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11/24/2014 | 4 MINUTE READ

Commodity Resin Prices Heading Down

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Falling global feedstock costs and demand destruction concerns are forcing prices downward.

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The trajectory for domestic prices of all four commodity resins is downward, as global feedstock costs have been dropping, in some cases significantly, and North American resin suppliers are pricing themselves out of world markets. These are the observations of purchasing consultants at Resin Technology, Inc., Fort Worth, Texas and Michael Greenberg, CEO of The Plastics Exchange, Chicago.


Polyethylene prices were flat in October and were expected to remain flat through year’s end. “There are no legitimate price increases pending, and chances for price increases in the balance of 2014 and early 2015 are tremendously remote,” said Mike Burns, RTi’s v.p. for PE.

“With spot ethylene dropping in relative free-fall, domestic processors are looking for a share of the savings. Perhaps the elusive price decrease might finally come through in November. The last decrease was 2¢/lb back in November 2012. There have since been 21¢/lb of increases, the most recent of which was 3¢ in September,” reported Greenberg as October came to a close.

The dynamics of the PE market were quickly changed by the unexpected drop in oil and naphtha prices, according to Burns. “Latin America turned to Korea to meet resin needs at a significantly lower price. Regardless of tight resin supplies, North American PE suppliers will need to address the global price that is set by the price of oil and make downward adjustments.”

Burns also noted that distributors have been selling off inventory at reduced or zero margins and that buyers could expect lower prices from such inventory liquidation, not because prime resin suppliers are offering lower prices as yet. He foresaw two market changes that will push resin makers to respond to today’s market conditions: an escalation of imported finished goods such as stretch film and can liners; and the build-up of supplier inventories outpacing demand.


Polypropylene prices moved up 4¢/lb in October in step with the increase in propylene monomer contract prices, which reached a yearly high of 76.5¢/lb, according to Scott Newell, RTi’s director of client services for PP. Driving monomer’s upward movement were planned and unplanned shutdowns that resulted in tight supplies.

With oil prices dropping by nearly $30/bbl since the July peak of over $70, PP prices also have been dropping across the globe—with the notable exception of U.S. domestic prices, which have actually risen. But things were turning around by end of October: Monomer supply was starting to come back, and November monomer prices were expected to come down, with further declines expected this month.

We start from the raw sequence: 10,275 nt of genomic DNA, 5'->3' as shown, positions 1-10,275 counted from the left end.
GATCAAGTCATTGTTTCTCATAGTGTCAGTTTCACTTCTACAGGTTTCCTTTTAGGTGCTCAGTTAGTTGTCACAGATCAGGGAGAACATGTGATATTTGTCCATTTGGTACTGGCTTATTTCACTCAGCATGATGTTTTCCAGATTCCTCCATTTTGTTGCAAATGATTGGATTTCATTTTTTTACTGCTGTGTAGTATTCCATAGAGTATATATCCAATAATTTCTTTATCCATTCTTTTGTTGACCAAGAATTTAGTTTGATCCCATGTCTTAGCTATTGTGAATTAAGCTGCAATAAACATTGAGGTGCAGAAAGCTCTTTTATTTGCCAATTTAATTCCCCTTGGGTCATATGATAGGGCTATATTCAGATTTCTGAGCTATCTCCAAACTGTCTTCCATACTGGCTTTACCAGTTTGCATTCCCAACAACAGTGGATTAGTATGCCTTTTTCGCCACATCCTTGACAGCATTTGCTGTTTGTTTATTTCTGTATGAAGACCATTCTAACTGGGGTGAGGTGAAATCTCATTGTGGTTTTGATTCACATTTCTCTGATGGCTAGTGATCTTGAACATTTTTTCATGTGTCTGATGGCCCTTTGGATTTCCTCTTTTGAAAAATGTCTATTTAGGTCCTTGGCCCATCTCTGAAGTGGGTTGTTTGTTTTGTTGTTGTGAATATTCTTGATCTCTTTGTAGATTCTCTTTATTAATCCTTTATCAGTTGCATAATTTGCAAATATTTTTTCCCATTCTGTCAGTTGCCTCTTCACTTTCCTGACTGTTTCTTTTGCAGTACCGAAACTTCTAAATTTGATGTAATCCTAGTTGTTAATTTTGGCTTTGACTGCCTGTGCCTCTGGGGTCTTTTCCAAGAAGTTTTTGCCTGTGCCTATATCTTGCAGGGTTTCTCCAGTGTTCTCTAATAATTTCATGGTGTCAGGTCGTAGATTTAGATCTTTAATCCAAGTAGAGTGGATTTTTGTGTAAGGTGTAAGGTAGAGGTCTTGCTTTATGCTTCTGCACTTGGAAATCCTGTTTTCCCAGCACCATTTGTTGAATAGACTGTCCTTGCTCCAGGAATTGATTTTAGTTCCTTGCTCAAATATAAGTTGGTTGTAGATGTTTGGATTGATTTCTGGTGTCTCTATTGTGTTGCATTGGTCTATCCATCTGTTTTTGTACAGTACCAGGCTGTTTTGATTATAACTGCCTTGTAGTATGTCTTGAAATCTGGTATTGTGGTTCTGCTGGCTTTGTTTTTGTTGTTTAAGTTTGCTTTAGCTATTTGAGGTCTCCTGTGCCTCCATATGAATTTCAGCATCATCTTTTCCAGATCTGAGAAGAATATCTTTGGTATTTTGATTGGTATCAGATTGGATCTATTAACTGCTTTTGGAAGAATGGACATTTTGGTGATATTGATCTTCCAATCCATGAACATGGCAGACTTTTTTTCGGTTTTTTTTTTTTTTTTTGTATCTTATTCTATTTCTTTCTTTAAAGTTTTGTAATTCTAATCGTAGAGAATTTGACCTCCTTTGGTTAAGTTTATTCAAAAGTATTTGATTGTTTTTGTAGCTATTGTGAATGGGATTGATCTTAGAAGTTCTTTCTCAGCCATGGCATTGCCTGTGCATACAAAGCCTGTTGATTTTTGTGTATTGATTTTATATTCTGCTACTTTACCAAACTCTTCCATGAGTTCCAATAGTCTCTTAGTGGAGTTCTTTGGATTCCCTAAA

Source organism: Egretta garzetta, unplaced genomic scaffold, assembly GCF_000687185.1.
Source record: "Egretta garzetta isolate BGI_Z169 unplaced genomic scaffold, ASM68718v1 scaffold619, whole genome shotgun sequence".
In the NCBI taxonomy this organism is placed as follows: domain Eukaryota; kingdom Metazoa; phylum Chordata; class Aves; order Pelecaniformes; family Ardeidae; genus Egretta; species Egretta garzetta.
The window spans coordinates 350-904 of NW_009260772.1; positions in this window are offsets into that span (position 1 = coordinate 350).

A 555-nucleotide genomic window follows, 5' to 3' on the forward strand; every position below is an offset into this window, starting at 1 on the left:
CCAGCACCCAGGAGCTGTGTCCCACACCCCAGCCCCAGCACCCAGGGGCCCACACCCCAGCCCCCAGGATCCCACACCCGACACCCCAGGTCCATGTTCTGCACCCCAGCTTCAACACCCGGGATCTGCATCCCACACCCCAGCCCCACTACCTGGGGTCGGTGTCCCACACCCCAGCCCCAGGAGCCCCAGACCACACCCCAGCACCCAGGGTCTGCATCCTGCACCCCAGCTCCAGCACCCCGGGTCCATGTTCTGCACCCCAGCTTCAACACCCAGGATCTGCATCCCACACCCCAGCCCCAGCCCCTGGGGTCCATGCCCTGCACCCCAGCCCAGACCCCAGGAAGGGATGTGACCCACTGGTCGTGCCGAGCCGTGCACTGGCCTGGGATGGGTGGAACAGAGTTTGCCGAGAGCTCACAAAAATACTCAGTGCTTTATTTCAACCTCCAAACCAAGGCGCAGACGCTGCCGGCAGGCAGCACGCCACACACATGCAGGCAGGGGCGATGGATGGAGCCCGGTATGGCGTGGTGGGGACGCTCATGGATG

November monomer contract price nominations appeared to be settling 5¢/lb lower as spot prices were dropping. Both Newell and Greenberg ventured that PP prices would drop at least 4¢/lb by November’s end. Newell projected further declines this month, with a double-digit overall decline possible by year’s end. “There’s a good chance that PP prices will go from their peak in October to the lowest price in December,” he noted. He expected a surge of buying activity before year’s end, both because of a need to restock and also to beat a possible price hike in the first quarter when some maintenance outages are planned. Overall for the year, he expected slight demand growth—around 1% over 2013.

“After a flurry of discounted late-October PP sales, the pace of railcar offers diminished. While negative sentiment abounds, the market is far from being oversupplied and actual transaction prices are sliding in a controlled manner. Reseller inventories are fairly light and since producers’ offers are still somewhat expensive, traders are apprehensive about buying material without a customer order in hand,” reported Greenberg at October’s end.


Polystyrene prices fell another 2¢/lb in October, following the September 4¢ decline, the result of fast-dropping benzene prices. Further price erosion is possible, noted Mark Kallman, RTi’s v.p. of client services.

Kallman noted that the November benzene contract price settled at $3.85/gal, down from September’s $4.22, and spot benzene prices were trading about 10¢/gal lower than contracts last month. Also, the October ethylene contract price dropped by 4¢/lb, and spot ethylene prices have been falling. Moreover, PS demand has been down. Overall,

Kallman projected flat-to-down pricing for PS by year’s end, noting that suppliers have reduced capacity utilization so that supply and demand are relatively balanced. Even with the latest price reductions, PS tabs are still 6¢/lb higher since the start of 2014.


PVC prices remained flat through October following the September 2¢/lb increase, but the tide was turning. RTi’s Kallman expected lower prices, by at least 2¢, before year’s end. The total increase in PVC prices this year so far is 11¢/lb.

Key contributing factors include further projected improvement in ethylene supplies, leading to lower contract and spot prices; the seasonal drop in PVC demand; and increased competition from lower-cost offshore PVC due to the drop in global oil prices. North American PVC suppliers are having difficulty finding export markets because of the higher domestic resin prices, said Kallman.